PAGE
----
Tuesday, May 26, 2020
An active, caring community for seniors




Over twenty years ago, members of the Japanese American community in San Francisco wanted to augment the culturally sensitive services available to older Japanese Americans. In 1990, the Japanese American Skilled Nursing Home Project Committee was formed with the purpose to augment the culturally sensitive services available to older adults. The committee found that Nisei (second generation Japanese Americans) preferred to remain in their homes for as long as possible and that there was a strong need for in-home services. In 1995, the committee joined with the Japanese American Religious Federation (JARF) to form the JARF Senior Housing Task Force. After extensive research, the task force changed its focus to assisted living. In 1996, JARF Senior Housing Task Force bid for the ability to develop a piece of land on the corner of Bush and Laguna Street in San Francisco's Japantown. Land was purchased and a separate corporate entity was created, the Japanese American Religious Federation Assisted Living, Inc. (JALFI), for the purpose of planning, construction, and management of the project which was named, "Kokoro"; a Japanese term that communicates the combined notions of heart, mind, and inner spirit. With dedication, determination, and heart, the Kokoro Assisted Living community was born.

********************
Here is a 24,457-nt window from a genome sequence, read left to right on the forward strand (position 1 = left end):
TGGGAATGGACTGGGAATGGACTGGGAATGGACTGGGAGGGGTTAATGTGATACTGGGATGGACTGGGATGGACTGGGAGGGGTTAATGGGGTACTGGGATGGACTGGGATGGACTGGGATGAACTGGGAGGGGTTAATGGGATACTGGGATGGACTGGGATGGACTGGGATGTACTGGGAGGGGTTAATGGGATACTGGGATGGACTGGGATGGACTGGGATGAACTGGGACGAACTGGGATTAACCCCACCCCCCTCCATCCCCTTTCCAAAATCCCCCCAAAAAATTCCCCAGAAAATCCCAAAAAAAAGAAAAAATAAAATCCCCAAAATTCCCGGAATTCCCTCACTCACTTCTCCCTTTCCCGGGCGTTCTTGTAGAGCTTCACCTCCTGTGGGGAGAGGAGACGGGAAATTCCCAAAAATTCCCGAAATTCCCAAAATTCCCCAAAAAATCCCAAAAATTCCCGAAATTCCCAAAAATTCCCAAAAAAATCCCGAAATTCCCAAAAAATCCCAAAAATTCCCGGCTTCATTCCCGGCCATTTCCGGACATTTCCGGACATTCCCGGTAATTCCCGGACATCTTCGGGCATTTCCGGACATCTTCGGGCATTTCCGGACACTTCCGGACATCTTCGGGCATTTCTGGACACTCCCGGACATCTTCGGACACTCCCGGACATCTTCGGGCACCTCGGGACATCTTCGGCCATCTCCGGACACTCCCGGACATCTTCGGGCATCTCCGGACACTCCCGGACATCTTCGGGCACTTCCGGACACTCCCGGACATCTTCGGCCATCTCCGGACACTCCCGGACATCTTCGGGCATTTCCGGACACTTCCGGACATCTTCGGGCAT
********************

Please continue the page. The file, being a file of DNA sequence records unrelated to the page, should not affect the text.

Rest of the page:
Today, Kokoro Assisted Living Inc. (KALI) a nonprofit organization provides governance through a Board of Directors and Kokoro is managed by Sequoia Living who is responsible for all operations. Kokoro Its mission is to provide a caring environment providing residential assisted living to our seniors enabling them to live independently within a Japanese cultural setting.

Located in Japantown, Kokoro is rich with sentimental and historical value with its main building a restoration of the former Sokoji Buddhist Temple. The temple served as a spiritual center and a social, meeting hall in the Japanese community. During World War II, members continued their financial support to make payments on the temple while detained in internment camps. The temple reopened to the community in 1948 and remained active at this site until moving to its new Temple a block away in 1984.

The temple has been restored for the Kokoro community and remains a special place for social gatherings and continues to foster an active spirit and communal energy. We look forward to community members joining our Kokoro residents and their families as we participate together in the vibrant heart of the Japantown community.

Our vision is to be the desired residential community of choice where seniors in our community can enjoy assisted residential living in a way that provides warmth, security, and the caring comfort infused with a sense of Japanese culture and family.

We welcome you to visit Kokoro a senior living experience in the heart of Japantown.